Dear Liberal government, your housing plan is bad

A perverse incentive is an inventive that has an unintended and undesirable result that is contrary to the intentions of its designers. The cobra effect is the most direct kind of perverse incentive, typically because the incentive unintentionally rewards people for making the issue worse.

The problem being addressed is a lack of access to housing for Canadian families. Recently, the average asking price for a house in Canada broke $800,000, with around 25 bidders for each house. Of those bidders, about 18 are families looking for a home, and the other 7 are investors looking for an asset that will generate revenue while appreciating indefinitely.

To get an $800k mortgage, a household needs an annual income of over $200k, a down payment of $40-$160k, and good credit. The average income in Canada right now is just over $82k, less than half what is needed to buy an average house.

It’s much easier for an investor owning a bunch of revenue-generating assets to get a loan to buy one more (as the old joke goes, borrower: “I need some money”; bank: “do you already have money?”).

So the true underlying problem is that as families seeking homes, we are fighting an uphill battle against investors armed with a portfolio of investment properties being paid for by tenants, and the entire system is designed and tuned to benefit the already-wealthy.

The proposed high-level plan is to “cool the housing market”. The idea is that if there are fewer bidders, there will be less upward pressure on prices and ultimately more families can own their own homes.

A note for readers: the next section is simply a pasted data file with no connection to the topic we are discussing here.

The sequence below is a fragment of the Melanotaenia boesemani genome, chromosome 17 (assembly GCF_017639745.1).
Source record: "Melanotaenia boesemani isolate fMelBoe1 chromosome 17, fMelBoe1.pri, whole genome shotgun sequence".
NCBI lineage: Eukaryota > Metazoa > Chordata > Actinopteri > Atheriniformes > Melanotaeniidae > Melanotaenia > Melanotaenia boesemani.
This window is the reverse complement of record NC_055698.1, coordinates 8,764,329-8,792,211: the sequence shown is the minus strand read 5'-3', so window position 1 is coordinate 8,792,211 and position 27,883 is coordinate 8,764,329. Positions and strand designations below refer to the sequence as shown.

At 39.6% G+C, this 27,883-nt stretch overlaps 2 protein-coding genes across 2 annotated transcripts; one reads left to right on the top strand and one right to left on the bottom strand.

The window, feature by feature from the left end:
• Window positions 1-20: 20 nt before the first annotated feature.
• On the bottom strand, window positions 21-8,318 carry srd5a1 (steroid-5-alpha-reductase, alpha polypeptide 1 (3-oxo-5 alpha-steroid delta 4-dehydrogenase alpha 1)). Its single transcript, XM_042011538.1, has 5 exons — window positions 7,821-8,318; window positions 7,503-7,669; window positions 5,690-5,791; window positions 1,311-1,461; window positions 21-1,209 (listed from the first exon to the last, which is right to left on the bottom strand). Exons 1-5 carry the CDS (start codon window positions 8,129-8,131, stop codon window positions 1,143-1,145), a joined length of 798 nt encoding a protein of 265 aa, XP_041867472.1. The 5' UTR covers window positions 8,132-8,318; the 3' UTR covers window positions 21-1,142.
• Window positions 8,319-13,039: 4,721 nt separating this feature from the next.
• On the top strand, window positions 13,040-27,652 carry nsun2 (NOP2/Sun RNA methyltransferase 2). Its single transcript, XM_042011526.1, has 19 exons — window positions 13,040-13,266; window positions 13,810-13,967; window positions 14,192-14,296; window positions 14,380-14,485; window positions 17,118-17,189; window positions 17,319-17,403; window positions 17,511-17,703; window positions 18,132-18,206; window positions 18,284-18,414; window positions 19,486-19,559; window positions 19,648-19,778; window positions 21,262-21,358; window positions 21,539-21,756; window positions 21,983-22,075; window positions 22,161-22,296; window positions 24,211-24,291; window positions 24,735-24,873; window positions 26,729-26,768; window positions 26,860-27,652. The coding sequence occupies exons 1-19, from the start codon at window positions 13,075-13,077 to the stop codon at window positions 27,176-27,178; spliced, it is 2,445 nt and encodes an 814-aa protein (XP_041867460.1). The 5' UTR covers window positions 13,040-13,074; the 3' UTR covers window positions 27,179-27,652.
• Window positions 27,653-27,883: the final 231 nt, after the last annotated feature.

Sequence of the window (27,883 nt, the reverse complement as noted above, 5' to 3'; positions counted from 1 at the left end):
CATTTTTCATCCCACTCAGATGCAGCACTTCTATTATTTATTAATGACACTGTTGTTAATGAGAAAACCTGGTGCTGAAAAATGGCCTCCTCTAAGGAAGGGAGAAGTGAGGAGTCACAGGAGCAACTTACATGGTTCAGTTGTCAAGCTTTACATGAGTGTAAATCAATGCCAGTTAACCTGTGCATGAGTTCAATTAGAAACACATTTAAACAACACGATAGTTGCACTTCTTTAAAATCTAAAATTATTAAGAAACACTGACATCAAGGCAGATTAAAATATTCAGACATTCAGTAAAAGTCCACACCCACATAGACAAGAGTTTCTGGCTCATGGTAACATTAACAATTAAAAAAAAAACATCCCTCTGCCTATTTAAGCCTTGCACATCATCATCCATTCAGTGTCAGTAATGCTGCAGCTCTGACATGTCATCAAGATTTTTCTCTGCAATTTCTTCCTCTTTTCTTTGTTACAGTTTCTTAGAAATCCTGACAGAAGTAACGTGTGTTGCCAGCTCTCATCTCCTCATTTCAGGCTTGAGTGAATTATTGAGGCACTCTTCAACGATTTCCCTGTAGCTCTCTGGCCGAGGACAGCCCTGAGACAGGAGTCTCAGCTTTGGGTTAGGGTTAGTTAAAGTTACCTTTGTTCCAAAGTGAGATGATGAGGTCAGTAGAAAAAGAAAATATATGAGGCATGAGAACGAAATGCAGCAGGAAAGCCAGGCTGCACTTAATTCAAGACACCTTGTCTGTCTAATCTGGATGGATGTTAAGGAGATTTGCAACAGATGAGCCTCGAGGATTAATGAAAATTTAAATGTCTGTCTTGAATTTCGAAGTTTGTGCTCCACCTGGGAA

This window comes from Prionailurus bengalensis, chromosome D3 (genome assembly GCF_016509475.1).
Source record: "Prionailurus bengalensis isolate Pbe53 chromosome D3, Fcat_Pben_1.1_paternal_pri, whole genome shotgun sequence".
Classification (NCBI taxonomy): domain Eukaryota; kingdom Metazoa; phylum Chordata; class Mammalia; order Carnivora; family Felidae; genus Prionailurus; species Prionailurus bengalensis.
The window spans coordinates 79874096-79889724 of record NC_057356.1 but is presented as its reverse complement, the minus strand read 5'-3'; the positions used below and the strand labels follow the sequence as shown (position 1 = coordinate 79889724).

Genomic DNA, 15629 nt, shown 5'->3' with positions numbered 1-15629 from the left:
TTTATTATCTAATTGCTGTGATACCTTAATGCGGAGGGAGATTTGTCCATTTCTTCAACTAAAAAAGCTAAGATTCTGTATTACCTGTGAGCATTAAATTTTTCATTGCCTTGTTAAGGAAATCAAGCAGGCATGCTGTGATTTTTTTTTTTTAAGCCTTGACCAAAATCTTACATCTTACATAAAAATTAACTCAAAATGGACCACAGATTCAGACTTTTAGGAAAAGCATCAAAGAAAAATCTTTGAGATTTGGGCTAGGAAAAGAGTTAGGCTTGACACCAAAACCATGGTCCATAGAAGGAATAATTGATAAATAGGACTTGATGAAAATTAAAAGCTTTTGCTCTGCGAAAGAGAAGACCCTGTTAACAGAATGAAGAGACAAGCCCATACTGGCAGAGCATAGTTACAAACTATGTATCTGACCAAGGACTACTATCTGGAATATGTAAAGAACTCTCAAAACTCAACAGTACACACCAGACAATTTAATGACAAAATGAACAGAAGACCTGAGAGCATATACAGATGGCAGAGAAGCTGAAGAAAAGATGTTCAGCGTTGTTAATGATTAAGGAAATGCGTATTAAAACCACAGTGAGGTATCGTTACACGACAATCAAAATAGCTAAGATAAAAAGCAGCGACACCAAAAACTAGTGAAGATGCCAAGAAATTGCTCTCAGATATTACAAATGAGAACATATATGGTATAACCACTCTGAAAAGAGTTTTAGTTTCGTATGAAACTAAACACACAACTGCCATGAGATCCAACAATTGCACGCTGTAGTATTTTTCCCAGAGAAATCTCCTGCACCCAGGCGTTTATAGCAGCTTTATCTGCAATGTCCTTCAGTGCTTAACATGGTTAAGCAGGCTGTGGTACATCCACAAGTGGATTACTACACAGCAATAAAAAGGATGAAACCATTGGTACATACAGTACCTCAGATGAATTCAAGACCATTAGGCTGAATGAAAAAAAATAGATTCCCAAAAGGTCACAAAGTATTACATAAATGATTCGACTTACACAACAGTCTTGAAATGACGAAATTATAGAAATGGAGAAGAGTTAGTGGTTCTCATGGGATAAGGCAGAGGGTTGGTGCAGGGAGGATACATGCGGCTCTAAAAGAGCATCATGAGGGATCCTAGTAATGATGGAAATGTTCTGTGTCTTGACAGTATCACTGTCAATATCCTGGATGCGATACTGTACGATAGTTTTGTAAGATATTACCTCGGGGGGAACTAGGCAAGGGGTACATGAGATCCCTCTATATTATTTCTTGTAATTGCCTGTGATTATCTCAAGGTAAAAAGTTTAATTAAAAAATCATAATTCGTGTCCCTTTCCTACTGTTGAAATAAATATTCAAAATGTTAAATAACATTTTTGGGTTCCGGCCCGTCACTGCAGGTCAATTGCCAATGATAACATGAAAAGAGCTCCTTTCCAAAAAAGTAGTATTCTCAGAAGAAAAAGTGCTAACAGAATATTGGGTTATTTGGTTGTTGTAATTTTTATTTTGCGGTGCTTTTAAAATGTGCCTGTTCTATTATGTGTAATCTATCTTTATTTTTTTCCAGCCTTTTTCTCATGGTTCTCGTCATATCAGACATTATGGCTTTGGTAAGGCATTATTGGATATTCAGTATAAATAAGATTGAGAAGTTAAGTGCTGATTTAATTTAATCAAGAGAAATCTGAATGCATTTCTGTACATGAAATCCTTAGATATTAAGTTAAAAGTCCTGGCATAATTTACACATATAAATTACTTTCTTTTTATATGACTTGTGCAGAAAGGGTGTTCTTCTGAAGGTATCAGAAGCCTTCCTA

The metric we’ve decided to optimize is the number of bidders, with a desired outcome of fewer bidders meaning lower prices.

To achieve this, we are raising the interest rate. This directly makes mortgages more expensive, so fewer families are eligible to bid. Problem solved!

Well, actually, problem worse. Now, instead of 18 families bidding against 7 investors, we have 6 families bidding against 7 investors. The speculators aren’t limited by the more expensive loan, they will just charge higher rent to offset it — pushing more renting-class families further into poverty.

Any actual solution to the housing problem has to address the actual problem, which is that Canadian families can’t afford homes. To address this, we need to limit rental investments, not cut more families entirely out of the market.

As our government, you continue to fail the families of Canada, while propping up the investing class and further worsening economic equality.

Author: Eddie Roosenmaallen

By day I'm the Release Manager at Distributive; I help build the Distributed Compute Protocol at In my off time I explore Linux, JavaScript and the web, and I try to share some of my knowledge and some of my humour online.